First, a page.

The Rape of Nanking and the U.S. Atomic Bombings of Hiroshima and Nagasaki

Question: In what way do the atrocities committed by soldiers of the Imperial Japanese Army in China in 1937-38, especially those included under the rubric of “the Rape of Nanking,” justify the U.S. government’s atomic bombings of Hiroshima and Nagasaki in 1945?

Answer: In no way whatsoever.

Question: Why then do so many of the Americans who defend the atomic bombings bring up the Rape of Nanking as part of their argument?

Hypothesis: They do so because their thinking is completely collectivistic. They think: “The Japanese committed atrocities in Nanking; therefore it is only just that the Japanese suffered the retribution of having atomic bombs exploded over Hiroshima and Nagasaki.”

Comment: This argumentation, by making “the Japanese” the alleged moral agent that committed a wrongful act and therefore deserved to be punished for it, lumps every Japanese person, regardless of actual individual culpability, into a moral category that is nothing but a meaningless abstraction divorced from a recognition of which specific individuals committed wrongs and therefore might justly have been punished for those wrongs. An attempt to justify killing, wounding, and destroying the homes of, in particular, scores of thousands of babies, children, women, old people, and others who had nothing to do with the crimes committed in Nanking — nor any responsibility for the war in general — substitutes tribal savagery for defensible moral thinking.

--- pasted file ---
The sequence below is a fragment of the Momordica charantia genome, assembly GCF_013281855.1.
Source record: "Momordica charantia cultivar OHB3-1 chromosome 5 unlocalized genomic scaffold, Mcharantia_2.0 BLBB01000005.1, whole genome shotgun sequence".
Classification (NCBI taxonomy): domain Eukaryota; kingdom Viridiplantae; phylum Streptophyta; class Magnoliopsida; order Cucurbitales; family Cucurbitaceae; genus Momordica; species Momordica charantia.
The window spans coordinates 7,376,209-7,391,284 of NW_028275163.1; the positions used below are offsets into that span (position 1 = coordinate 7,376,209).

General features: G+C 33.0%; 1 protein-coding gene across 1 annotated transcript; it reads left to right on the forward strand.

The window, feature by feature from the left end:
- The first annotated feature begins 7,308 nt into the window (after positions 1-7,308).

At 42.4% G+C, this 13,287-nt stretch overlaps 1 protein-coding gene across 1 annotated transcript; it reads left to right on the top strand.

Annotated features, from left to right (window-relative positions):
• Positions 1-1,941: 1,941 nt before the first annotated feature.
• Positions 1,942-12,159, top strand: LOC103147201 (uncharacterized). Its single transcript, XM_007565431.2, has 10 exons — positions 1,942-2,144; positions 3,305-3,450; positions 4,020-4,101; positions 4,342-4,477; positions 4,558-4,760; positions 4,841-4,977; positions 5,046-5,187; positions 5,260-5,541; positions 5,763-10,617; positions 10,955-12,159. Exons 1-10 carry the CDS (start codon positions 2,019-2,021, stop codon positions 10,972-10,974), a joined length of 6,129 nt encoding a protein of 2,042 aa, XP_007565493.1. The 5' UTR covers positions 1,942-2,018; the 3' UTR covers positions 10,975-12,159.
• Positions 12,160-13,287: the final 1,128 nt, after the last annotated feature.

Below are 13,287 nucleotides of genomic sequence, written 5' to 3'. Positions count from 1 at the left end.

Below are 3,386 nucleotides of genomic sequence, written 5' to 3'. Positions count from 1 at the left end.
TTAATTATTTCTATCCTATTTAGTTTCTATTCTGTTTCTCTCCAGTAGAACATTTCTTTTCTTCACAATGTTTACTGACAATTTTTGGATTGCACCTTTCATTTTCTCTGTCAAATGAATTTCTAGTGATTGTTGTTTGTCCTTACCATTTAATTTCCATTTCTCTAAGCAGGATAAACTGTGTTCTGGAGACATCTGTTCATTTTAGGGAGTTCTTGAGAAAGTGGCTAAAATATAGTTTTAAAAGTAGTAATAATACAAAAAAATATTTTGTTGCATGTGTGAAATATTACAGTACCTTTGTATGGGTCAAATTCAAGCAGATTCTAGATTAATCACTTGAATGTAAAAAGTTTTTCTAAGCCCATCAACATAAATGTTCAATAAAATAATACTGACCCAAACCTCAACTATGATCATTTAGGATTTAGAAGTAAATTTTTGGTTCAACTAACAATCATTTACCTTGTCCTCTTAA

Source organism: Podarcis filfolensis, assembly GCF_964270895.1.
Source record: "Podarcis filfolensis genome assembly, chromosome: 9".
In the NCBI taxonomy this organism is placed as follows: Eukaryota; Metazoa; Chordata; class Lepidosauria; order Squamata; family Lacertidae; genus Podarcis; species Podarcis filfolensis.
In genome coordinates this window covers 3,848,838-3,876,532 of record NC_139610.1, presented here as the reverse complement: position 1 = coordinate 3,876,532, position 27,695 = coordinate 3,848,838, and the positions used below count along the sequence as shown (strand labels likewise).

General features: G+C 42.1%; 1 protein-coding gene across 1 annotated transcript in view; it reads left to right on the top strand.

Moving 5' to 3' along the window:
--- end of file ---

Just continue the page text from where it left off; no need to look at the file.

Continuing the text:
Robert Higgs is Senior Fellow in Political Economy at the Independent Institute, author or editor of over fourteen Independent books, and Editor at Large of Independent’s quarterly journal The Independent Review.
Beacon Posts by Robert Higgs | Full Biography and Publications
  • Catalyst